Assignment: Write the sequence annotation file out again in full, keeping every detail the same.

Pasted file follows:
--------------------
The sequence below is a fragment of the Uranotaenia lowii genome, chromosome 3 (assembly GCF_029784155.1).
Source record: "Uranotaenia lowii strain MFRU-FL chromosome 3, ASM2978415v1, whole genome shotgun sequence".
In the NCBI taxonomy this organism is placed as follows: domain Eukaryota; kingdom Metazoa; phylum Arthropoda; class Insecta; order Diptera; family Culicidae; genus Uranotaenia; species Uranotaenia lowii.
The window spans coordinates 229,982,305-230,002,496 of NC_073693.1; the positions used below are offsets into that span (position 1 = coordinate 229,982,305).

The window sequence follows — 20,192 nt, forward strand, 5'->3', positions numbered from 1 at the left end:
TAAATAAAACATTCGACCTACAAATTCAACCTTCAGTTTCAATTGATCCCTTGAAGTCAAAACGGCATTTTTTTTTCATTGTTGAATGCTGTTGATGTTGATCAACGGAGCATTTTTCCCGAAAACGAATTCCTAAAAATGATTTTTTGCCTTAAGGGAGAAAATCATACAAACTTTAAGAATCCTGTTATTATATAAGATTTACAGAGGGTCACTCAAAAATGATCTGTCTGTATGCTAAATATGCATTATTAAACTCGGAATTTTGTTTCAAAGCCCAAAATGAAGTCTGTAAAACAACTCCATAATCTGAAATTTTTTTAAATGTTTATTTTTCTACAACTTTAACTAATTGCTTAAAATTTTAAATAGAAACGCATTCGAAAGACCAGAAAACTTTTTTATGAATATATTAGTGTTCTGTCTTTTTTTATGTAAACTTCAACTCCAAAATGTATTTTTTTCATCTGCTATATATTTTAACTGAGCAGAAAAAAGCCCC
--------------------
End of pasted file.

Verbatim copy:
The sequence below is a fragment of the Uranotaenia lowii genome, chromosome 3 (assembly GCF_029784155.1).
Source record: "Uranotaenia lowii strain MFRU-FL chromosome 3, ASM2978415v1, whole genome shotgun sequence".
In the NCBI taxonomy this organism is placed as follows: domain Eukaryota; kingdom Metazoa; phylum Arthropoda; class Insecta; order Diptera; family Culicidae; genus Uranotaenia; species Uranotaenia lowii.
The window spans coordinates 229,982,305-230,002,496 of NC_073693.1; the positions used below are offsets into that span (position 1 = coordinate 229,982,305).

The window sequence follows — 20,192 nt, forward strand, 5'->3', positions numbered from 1 at the left end:
TAAATAAAACATTCGACCTACAAATTCAACCTTCAGTTTCAATTGATCCCTTGAAGTCAAAACGGCATTTTTTTTTCATTGTTGAATGCTGTTGATGTTGATCAACGGAGCATTTTTCCCGAAAACGAATTCCTAAAAATGATTTTTTGCCTTAAGGGAGAAAATCATACAAACTTTAAGAATCCTGTTATTATATAAGATTTACAGAGGGTCACTCAAAAATGATCTGTCTGTATGCTAAATATGCATTATTAAACTCGGAATTTTGTTTCAAAGCCCAAAATGAAGTCTGTAAAACAACTCCATAATCTGAAATTTTTTTAAATGTTTATTTTTCTACAACTTTAACTAATTGCTTAAAATTTTAAATAGAAACGCATTCGAAAGACCAGAAAACTTTTTTATGAATATATTAGTGTTCTGTCTTTTTTTATGTAAACTTCAACTCCAAAATGTATTTTTTTCATCTGCTATATATTTTAACTGAGCAGAAAAAAGCCCC